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Tip: Understanding Rank

PEP-Web Tip of the Day

When you do a search, you can sort the results bibliographically alphabetical or by “rank”. What is Rank?

Rank refers to the search engine’s “best guess” as to the relevance of the result to the search you specified. The exact method of ranking used varies a bit depending on the search. In its most basic level, when you specify a single search term, rank looks at the density of the matches for the word in the document, and how close to the beginning of the document they appear as a measure of importance to the paper’s topic. The documents with the most matches and where the term is deemed to have the most importance, have the highest “relevance” and are ranked first (presented first).

When you specify more than one term to appear anywhere in the article, the method is similar, but the search engine looks at how many of those terms appear, and how close together they appear, how close to the beginning of the document, and can even take into account the relative rarity of the search terms and their density in the retrieved file, where infrequent terms count more heavily than common terms.

To see a simple example of this, search for the words (not the phrase, so no quotes):

unconscious communications

Look at the density of matches in each document on the first page of the hits. Then go to the last page of matched documents, and observe the density of matches within the documents.

A more complex search illustrates this nicely with a single page and only 15 matches:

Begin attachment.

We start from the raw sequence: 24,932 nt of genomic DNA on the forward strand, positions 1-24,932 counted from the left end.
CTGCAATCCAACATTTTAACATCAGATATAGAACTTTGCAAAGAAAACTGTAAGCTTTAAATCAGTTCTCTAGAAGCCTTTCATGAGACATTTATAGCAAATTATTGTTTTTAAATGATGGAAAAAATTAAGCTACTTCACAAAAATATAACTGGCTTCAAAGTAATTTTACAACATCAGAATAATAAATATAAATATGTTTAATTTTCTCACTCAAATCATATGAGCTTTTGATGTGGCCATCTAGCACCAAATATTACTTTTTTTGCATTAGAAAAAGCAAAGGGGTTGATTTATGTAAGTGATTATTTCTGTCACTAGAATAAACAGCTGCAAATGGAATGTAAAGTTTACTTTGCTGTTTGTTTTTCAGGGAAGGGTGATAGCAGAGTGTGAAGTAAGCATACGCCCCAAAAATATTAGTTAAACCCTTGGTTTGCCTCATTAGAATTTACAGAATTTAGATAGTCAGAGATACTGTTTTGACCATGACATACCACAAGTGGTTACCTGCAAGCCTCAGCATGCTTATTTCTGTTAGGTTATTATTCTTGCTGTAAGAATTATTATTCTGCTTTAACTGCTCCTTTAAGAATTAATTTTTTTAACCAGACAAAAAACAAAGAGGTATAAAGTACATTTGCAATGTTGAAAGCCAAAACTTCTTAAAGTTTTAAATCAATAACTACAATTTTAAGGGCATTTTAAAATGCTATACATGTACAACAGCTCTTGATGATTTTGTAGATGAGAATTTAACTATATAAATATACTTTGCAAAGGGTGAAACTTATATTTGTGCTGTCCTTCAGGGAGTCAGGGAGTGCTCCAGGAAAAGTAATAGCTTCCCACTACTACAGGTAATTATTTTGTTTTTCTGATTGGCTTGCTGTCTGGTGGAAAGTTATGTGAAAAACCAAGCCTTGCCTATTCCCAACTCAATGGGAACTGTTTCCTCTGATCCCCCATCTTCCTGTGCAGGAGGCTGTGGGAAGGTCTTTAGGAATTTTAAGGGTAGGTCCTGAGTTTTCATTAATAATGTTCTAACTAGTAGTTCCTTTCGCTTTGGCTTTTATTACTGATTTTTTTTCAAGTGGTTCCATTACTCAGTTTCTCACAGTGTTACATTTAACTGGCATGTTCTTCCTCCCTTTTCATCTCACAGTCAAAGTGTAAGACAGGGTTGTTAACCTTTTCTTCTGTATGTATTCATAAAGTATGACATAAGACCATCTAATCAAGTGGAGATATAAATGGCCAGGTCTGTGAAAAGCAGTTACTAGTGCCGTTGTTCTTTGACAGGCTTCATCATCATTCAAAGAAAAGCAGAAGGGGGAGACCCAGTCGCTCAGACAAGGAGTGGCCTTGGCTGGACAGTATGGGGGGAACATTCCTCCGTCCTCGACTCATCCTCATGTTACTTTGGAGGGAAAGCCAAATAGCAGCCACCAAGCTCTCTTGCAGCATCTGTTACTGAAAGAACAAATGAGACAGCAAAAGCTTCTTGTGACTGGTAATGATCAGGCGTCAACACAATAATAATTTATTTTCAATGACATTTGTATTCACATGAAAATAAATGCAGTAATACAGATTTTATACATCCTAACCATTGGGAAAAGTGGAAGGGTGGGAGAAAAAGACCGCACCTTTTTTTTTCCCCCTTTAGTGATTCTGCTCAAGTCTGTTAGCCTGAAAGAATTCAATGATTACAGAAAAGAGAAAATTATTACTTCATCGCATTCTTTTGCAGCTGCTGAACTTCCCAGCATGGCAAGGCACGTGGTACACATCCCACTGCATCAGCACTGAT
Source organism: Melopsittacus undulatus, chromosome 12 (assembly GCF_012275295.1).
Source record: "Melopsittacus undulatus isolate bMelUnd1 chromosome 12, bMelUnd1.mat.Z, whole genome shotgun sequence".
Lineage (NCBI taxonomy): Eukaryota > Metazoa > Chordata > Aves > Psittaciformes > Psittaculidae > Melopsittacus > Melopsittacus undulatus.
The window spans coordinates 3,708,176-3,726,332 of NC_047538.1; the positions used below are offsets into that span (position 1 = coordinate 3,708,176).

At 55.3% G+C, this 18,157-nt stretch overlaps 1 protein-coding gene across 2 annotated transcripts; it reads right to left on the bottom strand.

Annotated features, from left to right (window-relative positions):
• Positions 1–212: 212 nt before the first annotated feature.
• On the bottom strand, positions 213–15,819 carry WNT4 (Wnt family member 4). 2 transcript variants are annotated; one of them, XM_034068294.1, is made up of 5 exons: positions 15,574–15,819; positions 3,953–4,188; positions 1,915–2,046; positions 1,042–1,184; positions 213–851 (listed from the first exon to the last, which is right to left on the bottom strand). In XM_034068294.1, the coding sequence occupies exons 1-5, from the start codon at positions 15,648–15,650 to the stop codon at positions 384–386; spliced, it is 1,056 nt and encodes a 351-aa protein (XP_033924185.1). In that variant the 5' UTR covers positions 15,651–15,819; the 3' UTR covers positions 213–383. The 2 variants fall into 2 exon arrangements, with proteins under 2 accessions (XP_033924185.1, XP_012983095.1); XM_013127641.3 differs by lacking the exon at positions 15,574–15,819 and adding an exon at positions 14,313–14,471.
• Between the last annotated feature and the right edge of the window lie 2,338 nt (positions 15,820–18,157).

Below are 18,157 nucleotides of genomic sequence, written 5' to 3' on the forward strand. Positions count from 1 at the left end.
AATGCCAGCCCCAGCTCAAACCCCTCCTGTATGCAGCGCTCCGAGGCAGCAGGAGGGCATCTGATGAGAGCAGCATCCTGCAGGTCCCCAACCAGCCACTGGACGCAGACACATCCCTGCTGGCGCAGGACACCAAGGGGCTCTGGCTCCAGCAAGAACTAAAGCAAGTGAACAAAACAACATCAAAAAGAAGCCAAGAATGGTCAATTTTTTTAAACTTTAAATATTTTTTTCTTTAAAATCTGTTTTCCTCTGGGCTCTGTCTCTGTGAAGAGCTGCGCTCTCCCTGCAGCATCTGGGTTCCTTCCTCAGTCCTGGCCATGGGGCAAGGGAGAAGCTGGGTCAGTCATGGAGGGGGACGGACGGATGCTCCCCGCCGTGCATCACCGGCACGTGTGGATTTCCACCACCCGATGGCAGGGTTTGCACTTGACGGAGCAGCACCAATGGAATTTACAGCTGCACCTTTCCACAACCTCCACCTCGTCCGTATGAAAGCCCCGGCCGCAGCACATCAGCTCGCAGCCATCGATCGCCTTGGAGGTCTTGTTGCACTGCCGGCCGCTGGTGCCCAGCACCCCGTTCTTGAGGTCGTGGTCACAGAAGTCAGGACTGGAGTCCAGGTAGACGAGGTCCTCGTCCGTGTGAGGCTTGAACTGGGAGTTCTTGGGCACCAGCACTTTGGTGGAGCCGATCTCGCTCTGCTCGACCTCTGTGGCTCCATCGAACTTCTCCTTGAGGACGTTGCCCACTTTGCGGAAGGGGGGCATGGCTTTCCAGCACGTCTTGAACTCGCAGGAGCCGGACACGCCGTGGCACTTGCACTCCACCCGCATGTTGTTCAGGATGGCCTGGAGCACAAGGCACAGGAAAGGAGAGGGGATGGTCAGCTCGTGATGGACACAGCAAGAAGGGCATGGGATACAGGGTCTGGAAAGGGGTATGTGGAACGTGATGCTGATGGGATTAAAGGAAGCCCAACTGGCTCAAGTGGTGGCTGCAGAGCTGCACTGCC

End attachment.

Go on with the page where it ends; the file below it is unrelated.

counter*tr* w/25 “liv* out” w/25 enact*

There are a lot of word forms and variants of the words (due to the * wildcards) above that can match, but the proximity (w/25) clause limits the potential for matching. What’s interesting here though is how easily you can see the match density decrease as you view down the short list.

The end result of selecting order by rank is that the search engine’s best “guess” as to which articles are more relevant appear higher on the list than less relevant articles.

For the complete list of tips, see PEP-Web Tips on the PEP-Web support page.

 
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Results 1 - 30 of 67 for your search on ""Cavell, M."":

1. 
Cavell, M. (1998). Sublimation—A Borderline Concept. Joel Whitebook. Pp. 850-880. Psychoanal Q., 67(3):536-537. […]
 
2. 
Cavell, M. (1998). Exploding the Triangle? Psychoanalytic Observations on Incest. Juan Eduardo Tesone. Pp. 836-849. Psychoanal Q., 67(3):536. […]
 
3. 
Cavell, M. (1998). The Bible between Literary Interpretation and the Analytic Process. Harmut Raguse. Pp. 817-835. Psychoanal Q., 67(3):536. […]
 
4. 
Cavell, M. (1998). Sigmund Freud and Hans Blüher in Hitherto Unpublished Letters. John Neubauer. Pp. 123-148. Psychoanal Q., 67(3):533. […]
 
5. 
Cavell, M. (1998). Psychoanalysis and Politics. Cornelius Castoriadis. Pp. 902-915. Psychoanal Q., 67(3):537. […]
 
6. 
Cavell, M. (1998). Child Masturbation—A Genetic Viewpoint. With Special Reference to Anorexia and Bulimia Nervosa. Ralf Binswanger. Pp. 644-670. Psychoanal Q., 67(3):534. […]
 
7. 
Cavell, M. (2003). Response. Int. J. Psycho-Anal., 84(3):766-767. […]
 
8. 
Cavell, M. (1998). A Discussion of Music and Use of the “Name-of-the-Father” in Bach's “Well-Tempered Clavier.” Sebastian Leikert. Pp. 218-243. Psychoanal Q., 67(3):533. […]